But there were things the agent wanted me to work on. It wasn’t quite YA enough.
We talked about my book for two hours over tea and I left feeling inspired.
I just needed to make these tweaks quickly and then we could sign and get going.
I made the tweaks quickly. Too quickly. I loved what it was and I was loath to change anything too much. ‘Start it earlier,’ she said, so I set it back five minutes.
Yes, five minutes.
Friends, five minutes isn’t enough to change anything.
I sent the MS back two weeks later and I waited for my offer.
And I waited. And I nudged. And I waited. And I nudged, and finally I got a call.
“It isn’t YA enough.”
I was broken. I was so tired of this story. I’d spent so many years reworking, drafting the sequels, editing editing editing, and I was done. It was as good as it could ever be and it was time to move on. My queries were going nowhere, the handful I’d tossed into the world without really caring.
I shelved The Moon Path late September 2016.
My grandmother says that the best way to get over a breakup is to sleep with someone else. Well, the best way to get over a book is to write another one.
That NaNo, I wrote a new YA, a real YA. It was good. It was fine.
I went back to fic and rekindled my love of story-telling.
I revised my YA.
I missed The Moon Path. I missed my boys.
in 2018, my best friend told me she was doing PitchWars. As someone who has pretty chronic FOMO, I decided I was doing it too. Except the only finished MS I had was Moon Path.
I coaxed it out of the the drawer and tried to breathe life back into it. I laboured over my query and agonized over my summary for weeks. It was excruciating but I loved it. I loved being back in that world, and I loved sharing it with new CPs. I still thought it was pretty good. I still think that version is pretty good.
I picked my mentors carefully. One of those mentors was Megan Manzano. I was struck by her request for angst and siblings and atmosphere and and AND! It felt like she was asking for Moon Path in not so many words and I felt like, finally, it might be picked up.
Not a single request.
But I wasn’t devasated this time. I was energized.
I had made new friends who loved the story, I had talked to kidlit writers who saw potential in the idea, and I realised when I was writing the pitch that I wanted to start two thirds through.
That was a sign.
I wasn’t starting too late, I was starting six years too early.
And it wasn’t about the brothers — well, it was, but that wasn’t the hook — it was about Laurie and Jo and imagination and being a kid and it’s a FRICKIN’ MIDDLE GRADE!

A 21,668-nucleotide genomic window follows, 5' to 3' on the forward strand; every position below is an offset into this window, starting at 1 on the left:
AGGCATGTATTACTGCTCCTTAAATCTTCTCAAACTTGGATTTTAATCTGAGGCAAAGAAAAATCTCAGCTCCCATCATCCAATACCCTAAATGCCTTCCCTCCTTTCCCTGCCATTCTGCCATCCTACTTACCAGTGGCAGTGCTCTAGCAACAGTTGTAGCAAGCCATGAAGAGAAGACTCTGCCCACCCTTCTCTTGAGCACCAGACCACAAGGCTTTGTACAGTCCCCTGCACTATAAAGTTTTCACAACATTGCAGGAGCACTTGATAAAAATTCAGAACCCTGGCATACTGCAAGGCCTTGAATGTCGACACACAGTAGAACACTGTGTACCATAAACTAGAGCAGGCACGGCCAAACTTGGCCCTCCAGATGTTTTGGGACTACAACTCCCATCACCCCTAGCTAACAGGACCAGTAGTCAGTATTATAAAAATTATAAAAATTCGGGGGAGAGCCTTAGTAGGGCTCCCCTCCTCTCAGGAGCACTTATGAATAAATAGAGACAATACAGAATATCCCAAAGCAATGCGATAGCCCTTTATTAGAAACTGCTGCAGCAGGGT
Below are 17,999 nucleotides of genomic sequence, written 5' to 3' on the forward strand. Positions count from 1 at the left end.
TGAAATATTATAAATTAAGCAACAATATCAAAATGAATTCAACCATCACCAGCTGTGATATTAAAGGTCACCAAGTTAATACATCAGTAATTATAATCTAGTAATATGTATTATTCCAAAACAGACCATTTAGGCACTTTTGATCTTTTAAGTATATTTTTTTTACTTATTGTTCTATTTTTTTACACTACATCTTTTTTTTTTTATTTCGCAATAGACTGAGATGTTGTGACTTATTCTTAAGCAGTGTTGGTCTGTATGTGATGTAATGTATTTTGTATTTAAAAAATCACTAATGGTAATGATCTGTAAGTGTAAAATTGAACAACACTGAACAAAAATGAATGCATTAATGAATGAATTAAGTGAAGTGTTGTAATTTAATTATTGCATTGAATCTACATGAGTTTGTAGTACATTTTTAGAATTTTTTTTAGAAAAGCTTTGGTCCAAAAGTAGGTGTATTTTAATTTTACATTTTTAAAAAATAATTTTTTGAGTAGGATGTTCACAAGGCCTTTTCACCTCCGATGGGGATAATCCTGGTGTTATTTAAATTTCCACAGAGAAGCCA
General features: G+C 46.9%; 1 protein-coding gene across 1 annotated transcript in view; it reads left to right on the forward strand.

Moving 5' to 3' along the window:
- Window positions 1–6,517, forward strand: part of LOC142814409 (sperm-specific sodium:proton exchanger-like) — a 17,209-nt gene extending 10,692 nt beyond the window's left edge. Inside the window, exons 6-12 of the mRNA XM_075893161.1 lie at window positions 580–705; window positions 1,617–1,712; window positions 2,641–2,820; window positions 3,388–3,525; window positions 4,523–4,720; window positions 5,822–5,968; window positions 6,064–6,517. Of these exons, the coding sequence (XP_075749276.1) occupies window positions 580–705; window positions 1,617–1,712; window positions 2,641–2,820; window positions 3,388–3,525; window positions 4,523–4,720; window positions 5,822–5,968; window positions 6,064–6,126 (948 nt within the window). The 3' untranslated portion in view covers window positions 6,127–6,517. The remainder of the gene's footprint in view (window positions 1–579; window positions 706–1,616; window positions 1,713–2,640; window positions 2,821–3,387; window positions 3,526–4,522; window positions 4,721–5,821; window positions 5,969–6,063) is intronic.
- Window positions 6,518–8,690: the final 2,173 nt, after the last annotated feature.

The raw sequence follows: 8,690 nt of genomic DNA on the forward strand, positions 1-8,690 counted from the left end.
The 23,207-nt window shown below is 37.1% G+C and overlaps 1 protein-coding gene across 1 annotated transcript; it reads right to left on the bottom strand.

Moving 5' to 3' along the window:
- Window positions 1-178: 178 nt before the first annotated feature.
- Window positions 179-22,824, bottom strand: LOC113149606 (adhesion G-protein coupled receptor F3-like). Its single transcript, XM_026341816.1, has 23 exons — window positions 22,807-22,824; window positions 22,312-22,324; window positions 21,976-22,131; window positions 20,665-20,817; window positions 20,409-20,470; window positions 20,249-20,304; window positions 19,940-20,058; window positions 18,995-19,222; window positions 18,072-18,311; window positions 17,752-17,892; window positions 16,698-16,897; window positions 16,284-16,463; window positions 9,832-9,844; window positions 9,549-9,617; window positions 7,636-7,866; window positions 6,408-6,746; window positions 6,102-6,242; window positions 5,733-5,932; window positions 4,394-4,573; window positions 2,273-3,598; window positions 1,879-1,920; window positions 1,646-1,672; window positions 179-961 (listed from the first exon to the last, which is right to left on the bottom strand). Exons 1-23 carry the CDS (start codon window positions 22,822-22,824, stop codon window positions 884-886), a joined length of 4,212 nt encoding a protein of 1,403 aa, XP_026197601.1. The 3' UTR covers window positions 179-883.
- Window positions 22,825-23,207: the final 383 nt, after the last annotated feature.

It was a revelation.
January 2019 I set to work.
Start in Act 3.
I wrote it in three months, I edited it, I sent it so my CPs, I edited again.
I spent a month compiling my PW package. I was validated again, but this time by Big Scary Authors Who Knew. I was on the right track. I submitted, certain I’d at least get a nibble.
In September I went to the workshop where I got specific feedback on my first pages and learnt how to write a query that focuses on the hook. Meanwhile, no PW nibbles. It felt Moon Path was flopping and I was trying not to be miserable. This was our last hurrah. The end of the year was approaching. I was ready to think about leaving it behind again.
I went home and I edited according to my feedback. It was as good as it was going to be. I didn’t get into Pitchwars. I knew I wasn’t but it still sucked. A lot.
I felt like I hadn’t made an ounce of progress since 2018. All the hard work, the 4am mornings revising and writing before work, all for nothing.
My plan was to query in January, send it out and forget about it. I was going to rewrite my ‘18 NaNo during the submission period and just wait until that book was ready.
I knew it wasn’t going anywhere, but I’d done my best and I’d learnt a lot, and that had to be enough.
Then Cat Bakewell said, “Just send one.”
We were drinking wine in late October and I was feeling blergh, and I remember the distinct sensation of rolling my eyes too hard.
But I was tipsy enough to think ‘heck it’, and Cat is Very Convincing and promised me a gift if I did the Big Scary Thing.
So I did the Big Scary Thing because heck it, I wanted my gift. Which I got.
I also got a request two days later.
My first request.
I remember scaring my dog who was standing next to me when the email popped up.
I was off sick and dying of snot but oh my gosh something was happening!
So I made myself human and I grabbed Cat for emergency lunch.
Querying-friends, find yourself someone who has been through this! Find yourselves a pre-agent agent! I couldn’t’ve existed without her!